Sam: A Promise Made, A Promise Kept

Five years ago, Amy Sanders was sitting in the waiting room at Physical Therapy Care & Aquatic Rehab of Fort Bend with her son Sam when she saw another child walking out of the clinic. Wistfully she wondered if Sam would ever be able to walk. During that first visit, Patti Kocich, his therapist and President of the company made the promise: “Sam will walk just like that one day.”

Sam was born with a genetic disorder affecting his entire midline which includes the brain structure, eyes, speech, feeding systems and spine. His issues were so severe that he began physical therapy immediately. Seeking greater opportunities to help Sam, his family moved to Houston from Kansas. As their family grew and schedules became busy, Amy decided to find a physical therapy clinic closer to home.

“Sam’s family is awesome,” said Patti. “From the beginning we became a team focused on helping Sam. I can’t describe just how important that is.”

Amy homeschools Sam and his day is highly structured, packed with activities including computer work, a walk, vestibular work, spelling and sequencing, activities in a sensory room and story time.

“Sam understands what is going on,” explained Amy, “he just can’t express it. He watches movies in Spanish and French. I think he started to do that when his brother was learning Spanish in High School,” she laughed.

“As therapists and most especially for our pediatric patients, we have to get to know each one as an individual in order to know how and when to the proper scientific knowledge,” explained Patti. “Our goal is to understand which type of interaction is most effective in getting the responses we’re looking for.”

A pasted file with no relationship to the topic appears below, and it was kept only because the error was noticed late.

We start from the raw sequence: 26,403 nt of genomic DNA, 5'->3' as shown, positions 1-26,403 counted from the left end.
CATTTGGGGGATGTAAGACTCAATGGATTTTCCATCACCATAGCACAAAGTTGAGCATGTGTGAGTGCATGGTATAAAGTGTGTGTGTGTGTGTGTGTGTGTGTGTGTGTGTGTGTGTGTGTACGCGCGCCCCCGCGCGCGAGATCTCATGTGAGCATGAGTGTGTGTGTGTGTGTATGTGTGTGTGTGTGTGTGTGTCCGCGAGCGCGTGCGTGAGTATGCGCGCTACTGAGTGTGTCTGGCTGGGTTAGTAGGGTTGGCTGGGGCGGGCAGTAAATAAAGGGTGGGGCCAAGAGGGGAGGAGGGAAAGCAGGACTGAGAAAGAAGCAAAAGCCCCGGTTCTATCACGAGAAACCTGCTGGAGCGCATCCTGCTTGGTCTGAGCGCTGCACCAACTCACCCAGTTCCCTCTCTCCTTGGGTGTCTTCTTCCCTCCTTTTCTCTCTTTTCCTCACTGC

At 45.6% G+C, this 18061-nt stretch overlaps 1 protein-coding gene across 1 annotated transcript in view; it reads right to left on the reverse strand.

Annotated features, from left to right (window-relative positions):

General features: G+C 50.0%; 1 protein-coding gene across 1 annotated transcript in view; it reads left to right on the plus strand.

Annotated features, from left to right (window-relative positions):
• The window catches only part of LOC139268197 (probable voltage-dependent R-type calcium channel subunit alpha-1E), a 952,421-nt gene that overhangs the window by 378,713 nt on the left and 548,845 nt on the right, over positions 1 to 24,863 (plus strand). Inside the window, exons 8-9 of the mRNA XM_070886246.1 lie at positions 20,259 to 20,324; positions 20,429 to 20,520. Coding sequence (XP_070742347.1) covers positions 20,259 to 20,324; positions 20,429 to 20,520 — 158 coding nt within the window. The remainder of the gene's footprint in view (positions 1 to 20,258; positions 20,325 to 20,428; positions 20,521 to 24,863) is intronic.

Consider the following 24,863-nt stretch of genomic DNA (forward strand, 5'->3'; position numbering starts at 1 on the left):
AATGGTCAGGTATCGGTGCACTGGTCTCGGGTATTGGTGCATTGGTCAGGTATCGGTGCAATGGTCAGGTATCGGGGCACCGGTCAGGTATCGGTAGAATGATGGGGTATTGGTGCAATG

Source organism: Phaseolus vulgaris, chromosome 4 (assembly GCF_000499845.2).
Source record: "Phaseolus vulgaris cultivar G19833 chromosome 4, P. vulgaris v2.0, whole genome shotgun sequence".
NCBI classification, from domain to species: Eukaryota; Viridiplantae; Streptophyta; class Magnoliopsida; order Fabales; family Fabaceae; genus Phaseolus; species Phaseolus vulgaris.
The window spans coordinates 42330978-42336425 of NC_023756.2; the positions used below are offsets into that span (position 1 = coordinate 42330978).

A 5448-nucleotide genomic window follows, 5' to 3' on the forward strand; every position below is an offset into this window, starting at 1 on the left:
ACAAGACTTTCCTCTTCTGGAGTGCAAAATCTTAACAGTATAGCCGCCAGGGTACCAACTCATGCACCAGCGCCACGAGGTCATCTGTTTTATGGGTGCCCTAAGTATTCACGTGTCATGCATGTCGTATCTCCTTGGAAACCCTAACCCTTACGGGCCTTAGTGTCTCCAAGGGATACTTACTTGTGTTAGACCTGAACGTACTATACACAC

“Sam has had more than 40 procedures in his life including 10 back surgeries and they haven’t been easy ones,” said Amy. “However, just like his siblings go to sports and activities, this is Sam’s activity and he came even if he didn’t feel great.”

“The results may be small and slow with this population but bottom line they are RESULTS!” explained Patti. “As a pediatric therapist you set goals for your ‘kid’ each day. However, the way you work on the goal for that day is a process in motion. You can’t go in there with a set plan because that day may require a different approach: A continuum of care and patience is what it takes.”

Sam started with a gait trainer and had braces on his legs. Over time, he graduated to a rolling reverse walker. Now he no longer wears the braces or uses the walker and his beloved service dog, Mr. Pibb, provides the extra help he needs to balance.

“Sam has scoliosis and his center of gravity is a 90 degree curve,” Amy pointed out. “Of all the therapies here though, the aquatic therapy turned the corner for him because it got him strong and helped him to balance.”

Sam is now 17 years old and Patti made good on her promise: Sam is walking.

With conviction in her voice Amy confidently declared, “I know for sure that Sam would not be independently mobile if he had not received therapy here.”

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